Skip to content
Close notice

Our website uses cookies to give you the best possible experience. Cookies are unique identifiers that we transfer to your device to enable our systems to remember your session and how you interacted with the website. They are not there to identify you personally. To find out more about the cookies we use, click here.

Welsh tumbler Megan Surman marked her major championship debut in style by helping Great Britain’s women tumblers to team bronze at the 2021 Trampoline, Tumbling & DMT World Championships in Baku, Azerbaijan.

The 23-year-old, who is originally from Swansea and now trains out of City of Birmingham GC, was part of a four-strong women’s team and took her place on the podium alongside Megan Kealy, Ashleigh Owen and Louisa Maher after a memorable final.

Surman, who is a two-time World Age Group medallist, also placed fifth in the world in the individual women’s tumbling final – where Kealy secured a stunning gold.

Coming into the competition as defending team champions, Britain’s women tumblers were at their best again in qualifying.

They scored well across the board, with the top three scores going towards their final total of 196.500, enough for them to qualify in top spot.

Megan’s performance in qualifying also secured her a place in the individual women’s final, going through in sixth after scoring 32.300 and 32.500 (64.800) for her two tumbling passes.

In the women's team final, three gymnasts competed for each nation, with all three scores counting. Each gymnast would compete one tumbling pass, with the total scores added together to decide the world medallists.

Owen – a late replacement for this event for injured Shanice Davidson – was the first to compete for Britain in the final. She opened with a score of 30.800, putting the team in fourth place after the first round.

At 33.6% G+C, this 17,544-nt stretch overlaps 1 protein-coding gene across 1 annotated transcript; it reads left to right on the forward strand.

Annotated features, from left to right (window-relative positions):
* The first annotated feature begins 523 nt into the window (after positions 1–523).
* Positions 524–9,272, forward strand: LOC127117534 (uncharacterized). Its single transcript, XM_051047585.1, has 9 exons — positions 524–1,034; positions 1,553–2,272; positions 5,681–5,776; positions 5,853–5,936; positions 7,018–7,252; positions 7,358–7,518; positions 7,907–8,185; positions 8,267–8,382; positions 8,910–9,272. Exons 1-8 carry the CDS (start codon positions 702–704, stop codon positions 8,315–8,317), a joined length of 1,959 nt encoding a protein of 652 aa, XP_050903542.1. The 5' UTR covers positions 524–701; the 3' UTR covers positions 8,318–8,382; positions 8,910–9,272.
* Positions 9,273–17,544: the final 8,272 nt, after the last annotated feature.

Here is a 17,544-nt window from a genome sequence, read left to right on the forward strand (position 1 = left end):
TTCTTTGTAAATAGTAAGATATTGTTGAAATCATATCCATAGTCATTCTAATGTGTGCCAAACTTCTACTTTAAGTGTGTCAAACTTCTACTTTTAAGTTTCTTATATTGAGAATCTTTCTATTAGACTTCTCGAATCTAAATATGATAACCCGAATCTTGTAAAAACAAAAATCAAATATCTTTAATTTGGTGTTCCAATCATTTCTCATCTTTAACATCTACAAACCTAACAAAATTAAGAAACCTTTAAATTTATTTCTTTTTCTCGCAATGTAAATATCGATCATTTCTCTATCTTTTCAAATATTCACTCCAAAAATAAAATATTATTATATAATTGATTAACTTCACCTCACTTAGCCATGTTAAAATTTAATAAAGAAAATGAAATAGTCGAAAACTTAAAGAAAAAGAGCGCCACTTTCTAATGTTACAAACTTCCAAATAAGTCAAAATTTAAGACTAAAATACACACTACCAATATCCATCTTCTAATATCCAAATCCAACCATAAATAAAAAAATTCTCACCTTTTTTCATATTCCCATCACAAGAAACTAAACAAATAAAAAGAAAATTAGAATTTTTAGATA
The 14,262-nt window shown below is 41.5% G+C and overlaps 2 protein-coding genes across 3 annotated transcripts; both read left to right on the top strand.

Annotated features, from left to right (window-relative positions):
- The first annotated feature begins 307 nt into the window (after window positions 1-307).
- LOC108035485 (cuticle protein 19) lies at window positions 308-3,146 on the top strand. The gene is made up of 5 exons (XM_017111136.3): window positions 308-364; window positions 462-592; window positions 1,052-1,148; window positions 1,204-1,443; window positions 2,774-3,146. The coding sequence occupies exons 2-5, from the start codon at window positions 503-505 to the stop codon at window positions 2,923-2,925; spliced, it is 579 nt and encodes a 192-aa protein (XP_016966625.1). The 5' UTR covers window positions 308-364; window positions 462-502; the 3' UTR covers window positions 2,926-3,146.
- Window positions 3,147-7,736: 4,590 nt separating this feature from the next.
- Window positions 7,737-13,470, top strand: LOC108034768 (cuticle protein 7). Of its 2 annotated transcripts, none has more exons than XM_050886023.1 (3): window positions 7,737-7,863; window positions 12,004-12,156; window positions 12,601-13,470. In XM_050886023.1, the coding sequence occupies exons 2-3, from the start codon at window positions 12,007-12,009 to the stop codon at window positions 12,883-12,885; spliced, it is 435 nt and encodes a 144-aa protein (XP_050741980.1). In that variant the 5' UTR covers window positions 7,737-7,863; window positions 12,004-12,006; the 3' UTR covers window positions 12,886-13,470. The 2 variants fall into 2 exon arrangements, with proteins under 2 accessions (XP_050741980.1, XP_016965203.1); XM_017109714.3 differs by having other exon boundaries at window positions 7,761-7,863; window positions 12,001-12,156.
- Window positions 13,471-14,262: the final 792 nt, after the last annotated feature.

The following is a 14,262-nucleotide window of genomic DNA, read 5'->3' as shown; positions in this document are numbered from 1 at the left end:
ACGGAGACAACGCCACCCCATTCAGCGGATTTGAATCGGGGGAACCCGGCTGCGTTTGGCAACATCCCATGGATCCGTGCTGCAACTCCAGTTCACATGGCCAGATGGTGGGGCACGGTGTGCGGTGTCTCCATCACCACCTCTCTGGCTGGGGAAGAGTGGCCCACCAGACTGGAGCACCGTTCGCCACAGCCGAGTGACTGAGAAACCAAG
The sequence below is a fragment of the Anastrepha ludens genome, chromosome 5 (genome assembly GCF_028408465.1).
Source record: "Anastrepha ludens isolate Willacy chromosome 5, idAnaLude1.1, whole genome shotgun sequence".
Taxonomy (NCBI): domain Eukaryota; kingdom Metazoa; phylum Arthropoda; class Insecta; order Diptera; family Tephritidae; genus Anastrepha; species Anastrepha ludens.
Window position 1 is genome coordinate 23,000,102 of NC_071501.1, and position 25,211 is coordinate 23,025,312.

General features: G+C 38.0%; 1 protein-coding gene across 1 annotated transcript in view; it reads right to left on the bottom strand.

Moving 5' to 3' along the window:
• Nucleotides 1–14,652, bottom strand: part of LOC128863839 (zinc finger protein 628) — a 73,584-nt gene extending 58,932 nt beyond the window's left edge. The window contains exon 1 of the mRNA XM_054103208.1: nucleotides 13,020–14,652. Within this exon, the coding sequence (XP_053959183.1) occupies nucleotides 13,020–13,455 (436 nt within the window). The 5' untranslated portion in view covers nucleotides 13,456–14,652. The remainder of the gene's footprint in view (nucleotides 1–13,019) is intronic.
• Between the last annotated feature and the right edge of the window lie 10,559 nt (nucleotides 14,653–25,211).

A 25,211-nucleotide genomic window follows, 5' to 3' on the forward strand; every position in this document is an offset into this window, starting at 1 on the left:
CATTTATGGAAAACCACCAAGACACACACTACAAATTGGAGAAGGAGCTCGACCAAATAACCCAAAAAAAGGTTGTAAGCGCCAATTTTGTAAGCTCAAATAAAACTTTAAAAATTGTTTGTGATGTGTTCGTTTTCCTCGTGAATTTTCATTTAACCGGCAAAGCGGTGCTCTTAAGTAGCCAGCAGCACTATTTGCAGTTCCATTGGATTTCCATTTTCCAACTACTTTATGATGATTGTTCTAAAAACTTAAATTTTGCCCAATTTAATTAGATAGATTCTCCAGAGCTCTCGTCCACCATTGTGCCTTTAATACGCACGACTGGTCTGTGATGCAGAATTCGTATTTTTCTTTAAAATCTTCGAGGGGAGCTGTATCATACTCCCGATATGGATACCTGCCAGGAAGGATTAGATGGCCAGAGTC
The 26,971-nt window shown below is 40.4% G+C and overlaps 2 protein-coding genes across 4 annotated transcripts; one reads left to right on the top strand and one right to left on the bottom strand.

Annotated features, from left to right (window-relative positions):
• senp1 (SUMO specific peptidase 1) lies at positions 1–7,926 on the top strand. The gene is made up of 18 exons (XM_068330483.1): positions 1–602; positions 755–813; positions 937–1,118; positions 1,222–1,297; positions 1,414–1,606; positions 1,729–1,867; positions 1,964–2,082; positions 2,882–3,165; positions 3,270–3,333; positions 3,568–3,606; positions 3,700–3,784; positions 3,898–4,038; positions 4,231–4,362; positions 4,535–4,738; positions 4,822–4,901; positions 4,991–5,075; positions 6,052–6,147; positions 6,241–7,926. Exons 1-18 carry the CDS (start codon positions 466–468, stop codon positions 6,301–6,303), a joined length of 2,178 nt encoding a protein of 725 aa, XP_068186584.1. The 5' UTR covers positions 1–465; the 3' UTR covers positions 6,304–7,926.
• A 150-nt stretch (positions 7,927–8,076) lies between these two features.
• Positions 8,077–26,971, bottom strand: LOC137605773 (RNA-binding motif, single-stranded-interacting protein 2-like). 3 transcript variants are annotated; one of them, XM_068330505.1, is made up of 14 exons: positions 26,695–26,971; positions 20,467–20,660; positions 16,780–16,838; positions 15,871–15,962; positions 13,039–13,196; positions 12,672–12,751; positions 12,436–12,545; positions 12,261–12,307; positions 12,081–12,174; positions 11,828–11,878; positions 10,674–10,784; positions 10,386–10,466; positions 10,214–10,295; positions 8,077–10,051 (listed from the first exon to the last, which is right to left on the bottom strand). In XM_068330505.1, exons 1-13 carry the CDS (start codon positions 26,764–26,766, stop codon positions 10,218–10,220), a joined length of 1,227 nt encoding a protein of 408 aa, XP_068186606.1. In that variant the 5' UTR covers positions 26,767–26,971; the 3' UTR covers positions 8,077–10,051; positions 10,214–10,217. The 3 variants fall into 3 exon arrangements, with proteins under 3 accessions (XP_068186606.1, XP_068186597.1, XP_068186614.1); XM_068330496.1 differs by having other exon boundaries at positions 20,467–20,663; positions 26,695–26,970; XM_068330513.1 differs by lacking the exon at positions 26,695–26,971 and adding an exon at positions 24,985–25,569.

Next up was Surman and she boosted the teams total with a brilliant pass to score 33.200.

And then, in fifth place and needing something special with the final tumbling pass of the final, it was down to Kealy, Britain’s top individual scorer in qualifying, and she produced when it mattered most. A score of 34.100 saw the team climb the leader board to clinch bronze behind France and Belgium.

Welsh tumbler Megan Surman (second in from the right) marked her major championship debut in style.

 

Speaking afterwards, Surman said: “It’s my first senior world championships so it was really enjoyable to be out there with the team. It was great to have Meg Kealy out there with us too as the experienced member, and she definitely helped me and Ashleigh out there.

“It was quite pressured, but I just tried to breath and remember what I’ve done in training, trust myself, know that I can do it – and just to think of all the good passes that I’ve done before.”

Surman would also be back to compete in the individual tumbling final, alongside Kealy – who herself was back in the form that saw her win world bronze two years ago.

She had qualified in second but saved her best for the final with two passes that will live long in the memory.

Her opening pass set the benchmark as she kept brilliant momentum down the tumble track to score 34.400. That score saw her in the lead at the half-way stage.

Knowing that she needed a score of 32.500 to win with her final pass, she did more than enough, scoring 33.400, which gave her a total of 67.800 to take the title by a full mark.

Surman was aiming to make it two Brits on the podium in this event for the second worlds in a row, but just missed out by 0.500 of a mark to finish fifth.

Both of her tumbling passes were well executed, with her first scoring 33.500 before she followed it with 32.500 for a total of 66.000.

It was a memorable weekend overall in Baku for Britain’s trampoline, tumbling and DMT gymnasts.

Of the 23 gymnasts selected to represent GB, 11 were competing as seniors at a World Championships for the very first time.

Other highlights included a silver for the men’s tumbling team, while double Olympic medallist Bryony Page became trampoline world champion and caps a remarkable year in which she has already won Olympic bronze.

There was also a further bronze for Britain in the all-around team final, which included Kealy and Page.

The event saw all eight disciplines from the championships represented and it was the first time that Britain had contested the final.